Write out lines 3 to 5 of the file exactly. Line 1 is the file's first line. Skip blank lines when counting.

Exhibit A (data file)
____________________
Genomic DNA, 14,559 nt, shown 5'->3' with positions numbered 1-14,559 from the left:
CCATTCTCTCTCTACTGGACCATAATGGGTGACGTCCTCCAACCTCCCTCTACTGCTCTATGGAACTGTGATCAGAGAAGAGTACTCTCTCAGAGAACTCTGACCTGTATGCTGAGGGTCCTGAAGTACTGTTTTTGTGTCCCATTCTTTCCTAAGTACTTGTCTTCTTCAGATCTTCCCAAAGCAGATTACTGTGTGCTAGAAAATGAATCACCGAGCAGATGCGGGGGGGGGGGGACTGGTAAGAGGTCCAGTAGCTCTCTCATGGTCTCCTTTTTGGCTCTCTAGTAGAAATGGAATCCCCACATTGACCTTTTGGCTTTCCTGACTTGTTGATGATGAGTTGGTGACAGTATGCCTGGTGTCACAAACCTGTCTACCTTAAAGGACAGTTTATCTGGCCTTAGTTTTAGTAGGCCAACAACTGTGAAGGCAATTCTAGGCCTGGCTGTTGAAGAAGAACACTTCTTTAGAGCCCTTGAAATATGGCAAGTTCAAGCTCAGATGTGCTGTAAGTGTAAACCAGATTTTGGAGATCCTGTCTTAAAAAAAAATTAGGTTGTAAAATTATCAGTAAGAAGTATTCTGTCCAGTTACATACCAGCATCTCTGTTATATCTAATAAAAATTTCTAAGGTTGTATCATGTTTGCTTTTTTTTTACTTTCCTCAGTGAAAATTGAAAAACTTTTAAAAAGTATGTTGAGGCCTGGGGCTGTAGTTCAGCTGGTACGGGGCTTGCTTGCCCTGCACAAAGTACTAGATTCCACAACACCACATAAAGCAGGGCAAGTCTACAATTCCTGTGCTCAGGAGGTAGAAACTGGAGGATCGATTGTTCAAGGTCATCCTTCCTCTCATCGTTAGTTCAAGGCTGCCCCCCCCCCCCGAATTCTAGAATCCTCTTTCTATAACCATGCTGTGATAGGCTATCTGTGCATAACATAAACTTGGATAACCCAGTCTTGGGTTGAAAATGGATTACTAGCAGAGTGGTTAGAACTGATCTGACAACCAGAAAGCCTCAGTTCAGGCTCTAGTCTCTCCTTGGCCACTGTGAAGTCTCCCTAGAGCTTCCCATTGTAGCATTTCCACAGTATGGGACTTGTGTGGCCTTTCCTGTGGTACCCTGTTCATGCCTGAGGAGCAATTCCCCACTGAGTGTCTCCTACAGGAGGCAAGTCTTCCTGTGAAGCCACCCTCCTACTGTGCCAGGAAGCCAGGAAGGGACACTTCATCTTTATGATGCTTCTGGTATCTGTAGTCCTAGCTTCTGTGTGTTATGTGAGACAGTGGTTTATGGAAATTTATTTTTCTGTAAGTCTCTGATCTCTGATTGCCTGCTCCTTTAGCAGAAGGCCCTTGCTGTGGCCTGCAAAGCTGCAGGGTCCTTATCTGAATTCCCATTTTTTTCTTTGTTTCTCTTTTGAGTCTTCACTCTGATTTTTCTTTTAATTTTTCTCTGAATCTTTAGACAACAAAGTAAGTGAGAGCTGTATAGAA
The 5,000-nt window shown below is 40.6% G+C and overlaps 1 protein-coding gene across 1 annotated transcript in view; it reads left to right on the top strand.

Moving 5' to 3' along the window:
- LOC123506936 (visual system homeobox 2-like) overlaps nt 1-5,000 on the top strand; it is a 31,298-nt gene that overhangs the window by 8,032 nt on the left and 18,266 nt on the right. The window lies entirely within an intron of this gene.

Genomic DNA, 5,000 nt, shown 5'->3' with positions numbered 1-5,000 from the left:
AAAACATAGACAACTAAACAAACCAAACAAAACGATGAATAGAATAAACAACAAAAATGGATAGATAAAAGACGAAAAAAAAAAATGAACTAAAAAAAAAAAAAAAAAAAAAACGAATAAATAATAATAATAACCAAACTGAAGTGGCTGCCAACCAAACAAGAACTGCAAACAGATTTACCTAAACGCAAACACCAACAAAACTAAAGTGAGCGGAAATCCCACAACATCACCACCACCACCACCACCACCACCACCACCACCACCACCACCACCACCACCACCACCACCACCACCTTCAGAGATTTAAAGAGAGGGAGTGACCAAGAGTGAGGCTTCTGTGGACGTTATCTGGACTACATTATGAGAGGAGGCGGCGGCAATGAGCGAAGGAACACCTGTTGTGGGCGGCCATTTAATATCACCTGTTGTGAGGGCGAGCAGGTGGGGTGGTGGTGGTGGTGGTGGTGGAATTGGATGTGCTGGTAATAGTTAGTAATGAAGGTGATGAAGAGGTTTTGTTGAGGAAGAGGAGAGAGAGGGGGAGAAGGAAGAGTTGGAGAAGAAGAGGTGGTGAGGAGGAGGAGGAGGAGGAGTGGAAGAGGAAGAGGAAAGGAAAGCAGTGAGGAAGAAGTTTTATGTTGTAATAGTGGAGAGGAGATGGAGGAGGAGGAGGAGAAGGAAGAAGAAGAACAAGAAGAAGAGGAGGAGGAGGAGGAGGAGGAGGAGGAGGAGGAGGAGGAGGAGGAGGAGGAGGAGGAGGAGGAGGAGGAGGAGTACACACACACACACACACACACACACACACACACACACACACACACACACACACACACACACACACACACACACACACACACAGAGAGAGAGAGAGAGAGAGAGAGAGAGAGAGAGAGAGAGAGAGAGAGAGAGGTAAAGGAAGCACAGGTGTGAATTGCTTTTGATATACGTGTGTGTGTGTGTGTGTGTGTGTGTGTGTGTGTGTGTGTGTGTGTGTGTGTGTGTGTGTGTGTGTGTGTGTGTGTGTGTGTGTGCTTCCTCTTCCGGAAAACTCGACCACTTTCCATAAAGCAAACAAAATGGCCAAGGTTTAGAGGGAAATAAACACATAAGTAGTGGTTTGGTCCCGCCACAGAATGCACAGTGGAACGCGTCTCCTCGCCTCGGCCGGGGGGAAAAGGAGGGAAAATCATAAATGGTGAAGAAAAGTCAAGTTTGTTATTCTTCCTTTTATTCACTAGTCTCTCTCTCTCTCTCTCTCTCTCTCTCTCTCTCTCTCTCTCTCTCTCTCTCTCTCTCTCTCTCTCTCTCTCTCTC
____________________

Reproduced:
The 5,000-nt window shown below is 40.6% G+C and overlaps 1 protein-coding gene across 1 annotated transcript in view; it reads left to right on the top strand.

Moving 5' to 3' along the window:
- LOC123506936 (visual system homeobox 2-like) overlaps nt 1-5,000 on the top strand; it is a 31,298-nt gene that overhangs the window by 8,032 nt on the left and 18,266 nt on the right. The window lies entirely within an intron of this gene.